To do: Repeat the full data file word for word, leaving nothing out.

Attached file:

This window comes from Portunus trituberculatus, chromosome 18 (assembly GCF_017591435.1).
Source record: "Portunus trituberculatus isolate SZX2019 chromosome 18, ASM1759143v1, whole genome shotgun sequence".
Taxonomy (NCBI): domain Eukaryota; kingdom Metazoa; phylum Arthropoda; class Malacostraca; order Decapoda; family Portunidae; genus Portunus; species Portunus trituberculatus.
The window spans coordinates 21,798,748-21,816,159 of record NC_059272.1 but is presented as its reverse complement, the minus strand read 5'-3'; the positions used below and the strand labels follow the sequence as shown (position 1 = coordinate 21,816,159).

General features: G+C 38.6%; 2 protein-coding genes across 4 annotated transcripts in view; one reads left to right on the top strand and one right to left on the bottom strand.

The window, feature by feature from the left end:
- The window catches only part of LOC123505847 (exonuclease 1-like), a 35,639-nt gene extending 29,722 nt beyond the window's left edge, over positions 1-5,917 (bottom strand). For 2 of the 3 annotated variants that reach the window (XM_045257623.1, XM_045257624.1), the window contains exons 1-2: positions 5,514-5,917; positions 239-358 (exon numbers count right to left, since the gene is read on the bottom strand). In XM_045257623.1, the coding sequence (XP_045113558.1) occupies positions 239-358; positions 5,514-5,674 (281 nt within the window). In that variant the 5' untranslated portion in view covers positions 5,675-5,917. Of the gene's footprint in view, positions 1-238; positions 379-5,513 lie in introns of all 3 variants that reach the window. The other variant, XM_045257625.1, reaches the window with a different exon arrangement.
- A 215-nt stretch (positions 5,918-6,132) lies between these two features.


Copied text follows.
This window comes from Portunus trituberculatus, chromosome 18 (assembly GCF_017591435.1).
Source record: "Portunus trituberculatus isolate SZX2019 chromosome 18, ASM1759143v1, whole genome shotgun sequence".
Taxonomy (NCBI): domain Eukaryota; kingdom Metazoa; phylum Arthropoda; class Malacostraca; order Decapoda; family Portunidae; genus Portunus; species Portunus trituberculatus.
The window spans coordinates 21,798,748-21,816,159 of record NC_059272.1 but is presented as its reverse complement, the minus strand read 5'-3'; the positions used below and the strand labels follow the sequence as shown (position 1 = coordinate 21,816,159).

General features: G+C 38.6%; 2 protein-coding genes across 4 annotated transcripts in view; one reads left to right on the top strand and one right to left on the bottom strand.

The window, feature by feature from the left end:
- The window catches only part of LOC123505847 (exonuclease 1-like), a 35,639-nt gene extending 29,722 nt beyond the window's left edge, over positions 1-5,917 (bottom strand). For 2 of the 3 annotated variants that reach the window (XM_045257623.1, XM_045257624.1), the window contains exons 1-2: positions 5,514-5,917; positions 239-358 (exon numbers count right to left, since the gene is read on the bottom strand). In XM_045257623.1, the coding sequence (XP_045113558.1) occupies positions 239-358; positions 5,514-5,674 (281 nt within the window). In that variant the 5' untranslated portion in view covers positions 5,675-5,917. Of the gene's footprint in view, positions 1-238; positions 379-5,513 lie in introns of all 3 variants that reach the window. The other variant, XM_045257625.1, reaches the window with a different exon arrangement.
- A 215-nt stretch (positions 5,918-6,132) lies between these two features.